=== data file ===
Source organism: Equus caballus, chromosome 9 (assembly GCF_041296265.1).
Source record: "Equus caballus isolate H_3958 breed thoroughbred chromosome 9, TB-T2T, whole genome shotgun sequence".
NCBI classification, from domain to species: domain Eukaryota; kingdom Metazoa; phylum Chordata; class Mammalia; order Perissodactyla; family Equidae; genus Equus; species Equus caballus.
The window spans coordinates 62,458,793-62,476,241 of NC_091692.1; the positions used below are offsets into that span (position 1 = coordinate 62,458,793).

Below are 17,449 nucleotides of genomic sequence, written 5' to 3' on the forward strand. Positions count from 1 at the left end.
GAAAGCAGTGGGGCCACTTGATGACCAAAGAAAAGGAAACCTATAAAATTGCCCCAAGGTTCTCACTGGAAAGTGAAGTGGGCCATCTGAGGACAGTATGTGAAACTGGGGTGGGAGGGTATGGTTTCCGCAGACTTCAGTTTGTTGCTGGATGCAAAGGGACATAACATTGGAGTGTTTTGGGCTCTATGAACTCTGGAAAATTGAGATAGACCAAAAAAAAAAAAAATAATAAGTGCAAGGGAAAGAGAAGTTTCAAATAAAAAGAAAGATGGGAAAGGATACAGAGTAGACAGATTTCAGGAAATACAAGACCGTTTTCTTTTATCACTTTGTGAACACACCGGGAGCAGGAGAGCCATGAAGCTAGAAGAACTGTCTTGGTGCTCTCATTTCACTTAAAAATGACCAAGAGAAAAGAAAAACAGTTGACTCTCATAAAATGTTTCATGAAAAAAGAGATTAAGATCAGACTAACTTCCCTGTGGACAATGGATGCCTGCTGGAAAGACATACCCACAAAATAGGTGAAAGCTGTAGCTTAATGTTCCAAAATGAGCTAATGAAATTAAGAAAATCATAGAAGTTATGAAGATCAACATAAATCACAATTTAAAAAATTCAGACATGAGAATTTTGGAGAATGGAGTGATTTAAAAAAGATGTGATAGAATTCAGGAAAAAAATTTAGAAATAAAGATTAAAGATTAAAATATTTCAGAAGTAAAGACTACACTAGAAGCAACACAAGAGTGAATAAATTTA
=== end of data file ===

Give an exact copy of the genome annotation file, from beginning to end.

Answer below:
Source organism: Equus caballus, chromosome 9 (assembly GCF_041296265.1).
Source record: "Equus caballus isolate H_3958 breed thoroughbred chromosome 9, TB-T2T, whole genome shotgun sequence".
NCBI classification, from domain to species: domain Eukaryota; kingdom Metazoa; phylum Chordata; class Mammalia; order Perissodactyla; family Equidae; genus Equus; species Equus caballus.
The window spans coordinates 62,458,793-62,476,241 of NC_091692.1; the positions used below are offsets into that span (position 1 = coordinate 62,458,793).

Below are 17,449 nucleotides of genomic sequence, written 5' to 3' on the forward strand. Positions count from 1 at the left end.
GAAAGCAGTGGGGCCACTTGATGACCAAAGAAAAGGAAACCTATAAAATTGCCCCAAGGTTCTCACTGGAAAGTGAAGTGGGCCATCTGAGGACAGTATGTGAAACTGGGGTGGGAGGGTATGGTTTCCGCAGACTTCAGTTTGTTGCTGGATGCAAAGGGACATAACATTGGAGTGTTTTGGGCTCTATGAACTCTGGAAAATTGAGATAGACCAAAAAAAAAAAAAATAATAAGTGCAAGGGAAAGAGAAGTTTCAAATAAAAAGAAAGATGGGAAAGGATACAGAGTAGACAGATTTCAGGAAATACAAGACCGTTTTCTTTTATCACTTTGTGAACACACCGGGAGCAGGAGAGCCATGAAGCTAGAAGAACTGTCTTGGTGCTCTCATTTCACTTAAAAATGACCAAGAGAAAAGAAAAACAGTTGACTCTCATAAAATGTTTCATGAAAAAAGAGATTAAGATCAGACTAACTTCCCTGTGGACAATGGATGCCTGCTGGAAAGACATACCCACAAAATAGGTGAAAGCTGTAGCTTAATGTTCCAAAATGAGCTAATGAAATTAAGAAAATCATAGAAGTTATGAAGATCAACATAAATCACAATTTAAAAAATTCAGACATGAGAATTTTGGAGAATGGAGTGATTTAAAAAAGATGTGATAGAATTCAGGAAAAAAATTTAGAAATAAAGATTAAAGATTAAAATATTTCAGAAGTAAAGACTACACTAGAAGCAACACAAGAGTGAATAAATTTA